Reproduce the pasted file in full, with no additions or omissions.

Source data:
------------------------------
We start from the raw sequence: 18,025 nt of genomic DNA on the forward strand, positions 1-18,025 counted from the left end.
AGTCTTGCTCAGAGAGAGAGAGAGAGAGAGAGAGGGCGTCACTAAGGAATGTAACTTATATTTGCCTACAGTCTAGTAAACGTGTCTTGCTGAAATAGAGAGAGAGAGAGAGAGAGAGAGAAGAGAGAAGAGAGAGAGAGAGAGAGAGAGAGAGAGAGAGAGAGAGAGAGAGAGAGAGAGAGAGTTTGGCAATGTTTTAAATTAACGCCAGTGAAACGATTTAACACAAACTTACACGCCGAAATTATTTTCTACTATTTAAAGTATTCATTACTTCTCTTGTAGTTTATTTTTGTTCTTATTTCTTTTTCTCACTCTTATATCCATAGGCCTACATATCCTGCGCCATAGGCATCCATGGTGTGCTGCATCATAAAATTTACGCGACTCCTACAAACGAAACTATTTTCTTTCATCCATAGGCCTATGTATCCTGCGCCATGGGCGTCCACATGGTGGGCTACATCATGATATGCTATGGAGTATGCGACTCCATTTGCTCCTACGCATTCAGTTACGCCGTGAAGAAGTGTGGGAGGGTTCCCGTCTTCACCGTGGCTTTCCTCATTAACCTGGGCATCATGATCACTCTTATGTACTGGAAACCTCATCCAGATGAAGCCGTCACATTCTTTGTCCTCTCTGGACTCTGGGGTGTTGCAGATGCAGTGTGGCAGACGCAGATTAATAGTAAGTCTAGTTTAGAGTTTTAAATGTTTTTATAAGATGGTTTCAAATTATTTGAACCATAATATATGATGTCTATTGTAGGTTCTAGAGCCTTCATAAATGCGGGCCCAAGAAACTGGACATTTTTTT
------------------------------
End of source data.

We start from the raw sequence: 18,025 nt of genomic DNA on the forward strand, positions 1-18,025 counted from the left end.
AGTCTTGCTCAGAGAGAGAGAGAGAGAGAGAGAGGGCGTCACTAAGGAATGTAACTTATATTTGCCTACAGTCTAGTAAACGTGTCTTGCTGAAATAGAGAGAGAGAGAGAGAGAGAGAGAAGAGAGAAGAGAGAGAGAGAGAGAGAGAGAGAGAGAGAGAGAGAGAGAGAGAGAGAGAGAGAGTTTGGCAATGTTTTAAATTAACGCCAGTGAAACGATTTAACACAAACTTACACGCCGAAATTATTTTCTACTATTTAAAGTATTCATTACTTCTCTTGTAGTTTATTTTTGTTCTTATTTCTTTTTCTCACTCTTATATCCATAGGCCTACATATCCTGCGCCATAGGCATCCATGGTGTGCTGCATCATAAAATTTACGCGACTCCTACAAACGAAACTATTTTCTTTCATCCATAGGCCTATGTATCCTGCGCCATGGGCGTCCACATGGTGGGCTACATCATGATATGCTATGGAGTATGCGACTCCATTTGCTCCTACGCATTCAGTTACGCCGTGAAGAAGTGTGGGAGGGTTCCCGTCTTCACCGTGGCTTTCCTCATTAACCTGGGCATCATGATCACTCTTATGTACTGGAAACCTCATCCAGATGAAGCCGTCACATTCTTTGTCCTCTCTGGACTCTGGGGTGTTGCAGATGCAGTGTGGCAGACGCAGATTAATAGTAAGTCTAGTTTAGAGTTTTAAATGTTTTTATAAGATGGTTTCAAATTATTTGAACCATAATATATGATGTCTATTGTAGGTTCTAGAGCCTTCATAAATGCGGGCCCAAGAAACTGGACATTTTTTT